Written by: Michael Den Boer on January 24th, 2018
BluRay released: January 16th, 2018 (Amicus Collection Box Set)
Approximate running times: 92 minutes
Aspect Ratio: 1.85:1 Widescreen / 1080 Progressive / MPEG-4 AVC
Sound: DTS-HD Mono English, Dolby Digital Mono Spanish
Subtitles: English SDH
BluRay Release: Severin Films
Region Coding: Region Free
Retail Price: $54.99 (Amicus Collection Box Set)
Synopsis: A wealthy big game hunter, who lives on an island, invites five people to his home. And shortly after their arrival, he reveals to them, that one of them is a werewolf. Determined to kill the ever-elusive werewolf, the big game hunter puts his five guests in his cross-hairs.
Content wise, The Beast Must Die is a melting pot, that includes elements form the thriller genre, werewolf sub-genre and Blaxploitation cinema. There is a whodunit approach to the story at hand. With the film’s protagonist Tom Newcliffe using his skills of deduction to uncover, who the killer / werewolf is?
The Beast Must Die was directed by first time director Paul Annett. He had previously worked in television and documentaries. And though this film starts off strongly with a scene where the film’s protagonist is being chased by four big game hunters. The more dramatic moments tend to bog down the film’s narrative.
The acting ranges from good to adequate, despite the shortcoming of the plot. With this film’s standout performance being Calvin Lockhart (Cotton Comes to Harlem) in the role of Tom Newcliffe. He delivers an intense performance that perfectly captures the essence of his character.
A humorous side note, The Beast Must Die features one of cinema’s more unique gimmicks. Near the end of the films the movies stops and asks the viewer, who they think the killer is before ultimately revealing the real killers’ identity.
The Beast Must Die comes on a 25 GB single layer (22.6 GB) BluRay. The film is presented in a 1080 progressive widescreen. The transfer for this release has been sourced from vault elements. Out of the three films included as part of the Amicus Collection, the transfer for this film is the weakest. Black levels leave room for improvement, image clarity is strongest during closeups and daytime scenes. Grains remains intact and when compared to this film’s previous home video releases, this transfer is the best this film has looked to date.
This release comes with two audio options, a DTS-HD mono mix in English and a Dolby Digital mono mix in Spanish. The English audio mix sounds, clear and balanced throughout. Included with this release are removable English SDH subtitles.
Extras for this release include, a trailer for the film (1 minute), an audio essay by horror Historian Troy Howarth titled And Then There Were Werewolves (18 minutes 35 seconds), an interview with director Paul Annett titled Directing the Beast (12 minutes 58 seconds) and an audio commentary with Paul Annett.
Topics discussed in the extra titled And Then There Were Werewolves include, Agatha Christie and her novel And Then There were None, films adaptions of And Then There were None, British werewolf films, and background information about The Beast Must Die.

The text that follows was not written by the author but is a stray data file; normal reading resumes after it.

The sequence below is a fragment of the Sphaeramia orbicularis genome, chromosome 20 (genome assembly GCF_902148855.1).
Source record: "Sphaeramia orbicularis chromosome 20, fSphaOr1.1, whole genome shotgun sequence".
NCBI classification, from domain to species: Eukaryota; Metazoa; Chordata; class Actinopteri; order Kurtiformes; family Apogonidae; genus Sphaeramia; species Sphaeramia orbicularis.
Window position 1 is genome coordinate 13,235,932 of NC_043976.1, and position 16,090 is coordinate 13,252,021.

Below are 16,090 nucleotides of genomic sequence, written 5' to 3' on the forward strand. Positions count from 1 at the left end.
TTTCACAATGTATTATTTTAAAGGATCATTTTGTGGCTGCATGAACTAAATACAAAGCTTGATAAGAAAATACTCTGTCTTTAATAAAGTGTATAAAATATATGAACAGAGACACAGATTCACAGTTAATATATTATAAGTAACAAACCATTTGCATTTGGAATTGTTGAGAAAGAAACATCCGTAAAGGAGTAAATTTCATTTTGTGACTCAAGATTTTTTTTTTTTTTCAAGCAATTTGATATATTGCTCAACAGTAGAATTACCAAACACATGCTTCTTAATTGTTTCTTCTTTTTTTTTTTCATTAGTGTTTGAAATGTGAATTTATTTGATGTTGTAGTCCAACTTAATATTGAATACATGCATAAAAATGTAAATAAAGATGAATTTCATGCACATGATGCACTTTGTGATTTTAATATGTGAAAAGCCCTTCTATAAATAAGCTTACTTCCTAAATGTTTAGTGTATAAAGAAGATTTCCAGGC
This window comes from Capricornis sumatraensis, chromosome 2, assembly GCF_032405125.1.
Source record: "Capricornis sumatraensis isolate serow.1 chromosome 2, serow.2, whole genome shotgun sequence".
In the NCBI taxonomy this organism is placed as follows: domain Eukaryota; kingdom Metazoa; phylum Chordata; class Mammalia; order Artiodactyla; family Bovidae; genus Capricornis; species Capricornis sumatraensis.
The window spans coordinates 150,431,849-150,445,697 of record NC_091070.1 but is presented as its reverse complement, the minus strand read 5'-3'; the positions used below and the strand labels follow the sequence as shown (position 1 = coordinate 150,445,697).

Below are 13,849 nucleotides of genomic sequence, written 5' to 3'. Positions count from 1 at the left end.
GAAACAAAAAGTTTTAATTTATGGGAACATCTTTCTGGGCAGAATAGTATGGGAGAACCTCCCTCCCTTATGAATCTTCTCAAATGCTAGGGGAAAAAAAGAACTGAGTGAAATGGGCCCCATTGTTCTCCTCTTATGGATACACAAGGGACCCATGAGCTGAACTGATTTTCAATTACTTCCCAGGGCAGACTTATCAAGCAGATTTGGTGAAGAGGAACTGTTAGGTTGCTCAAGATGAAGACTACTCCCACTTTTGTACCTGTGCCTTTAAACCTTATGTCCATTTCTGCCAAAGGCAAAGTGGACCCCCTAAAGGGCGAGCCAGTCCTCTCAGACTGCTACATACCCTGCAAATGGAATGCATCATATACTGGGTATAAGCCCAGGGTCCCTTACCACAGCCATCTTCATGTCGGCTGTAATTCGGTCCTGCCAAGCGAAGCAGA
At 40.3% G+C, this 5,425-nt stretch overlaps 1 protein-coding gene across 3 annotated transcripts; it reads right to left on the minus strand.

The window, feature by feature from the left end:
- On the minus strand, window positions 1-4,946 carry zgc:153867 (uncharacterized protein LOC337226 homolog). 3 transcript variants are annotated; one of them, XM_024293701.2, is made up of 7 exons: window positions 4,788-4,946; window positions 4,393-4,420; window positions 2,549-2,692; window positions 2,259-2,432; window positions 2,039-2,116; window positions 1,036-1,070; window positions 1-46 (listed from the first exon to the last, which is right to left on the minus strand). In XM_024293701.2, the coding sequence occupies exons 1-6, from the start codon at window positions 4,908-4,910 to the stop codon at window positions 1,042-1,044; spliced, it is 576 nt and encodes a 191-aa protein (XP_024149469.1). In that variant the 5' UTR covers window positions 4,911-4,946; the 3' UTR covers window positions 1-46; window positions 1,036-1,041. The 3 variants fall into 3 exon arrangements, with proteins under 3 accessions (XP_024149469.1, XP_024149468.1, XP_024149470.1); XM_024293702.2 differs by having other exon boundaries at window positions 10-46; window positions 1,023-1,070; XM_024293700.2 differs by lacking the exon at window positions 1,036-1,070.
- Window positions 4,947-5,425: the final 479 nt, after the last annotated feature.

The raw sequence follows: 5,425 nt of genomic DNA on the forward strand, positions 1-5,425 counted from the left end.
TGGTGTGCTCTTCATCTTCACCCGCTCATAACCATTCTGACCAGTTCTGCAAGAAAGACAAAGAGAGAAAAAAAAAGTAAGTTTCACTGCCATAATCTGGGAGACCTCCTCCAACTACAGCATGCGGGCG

Topics discussed in the interview / audio commentary with Paul Annett include, his origins as a director, Milton Subotsky, Max Rosenberg, The Beast Must Die, the cast, onset memories, production related topics, how the film differs from author James Blish’s short story There Shall Be No Darkness, the screenplay, Peter Cushing, Calvin Lockhart and his thoughts about the film.
The Beast Must Die is also part of a box set entitled The Amicus Collection and this release comes with a fourth disc entitled The Vault of Amicus. Extras on this disc include, Phil Nutman’s audio Interview with Milton Subotsky (3 hours I minute 16 seconds) and Jonathan Sothcott’s audio Interview with Max Rosenberg (47 minutes 28 seconds). Included with these two extras are stills and posters.
Topics discussed in the interview with Milton Subotsky include, the origins of Amicus, background information about the majority of Amicus’s films and the demise of Amicus. It should be noted that there is a tape missing from this conversation and because of this, Vault of Horror and And Now the Screaming Starts!, are not discussed.
Topics discussed in the interview with Max Rosenberg include, background information about the majority of Amicus’s films and Milton Subotsky.
Other extras include, these trailers, Horror Hotel (The City of the Dead), Ring-A-Ding Rhythm (It’s Trad, Dad!), Dr. Terror’s House of Horrors, Dr. Who and the Daleks, The Skull, Daleks – Invasion Earth: 2150 A.D., The Psychopath, The Deadly Bees, Torture Garden, Danger Route, They Came from Beyond Space, The Terrornauts, The Birthday Party, Thank You All Very Much (A Touch of Love), Scream and Scream Again, The Mind of Mr. Soames, The House That Dripped Blood, I, Monster, What Became of Jack and Jill?, Asylum, Tales from the Crypt, Vault of Horror, And Now the Screaming Starts!, From Beyond the Grave, Madhouse, The Beast Must Die, The Land That Time Forgot, At the Earth’s Core, The People That Time Forgot, The Uncanny and The Monster Club. These trailers can be viewed in sequence or separately and included with these trailers is an audio commentary with British Horror film writers Kim Newman & David Flint.
Rounding out the extras is a T.V. spot for The Creatures (From Beyond the Grave), Torture Garden, The People That Time Forgot, Vault of Horror, The Skull, Asylum and Tales from the Crypt.
Overall Severin Films gives The Beast Must Die its best home video release to date.
Note: This film is only available as part of The Amicus Collection.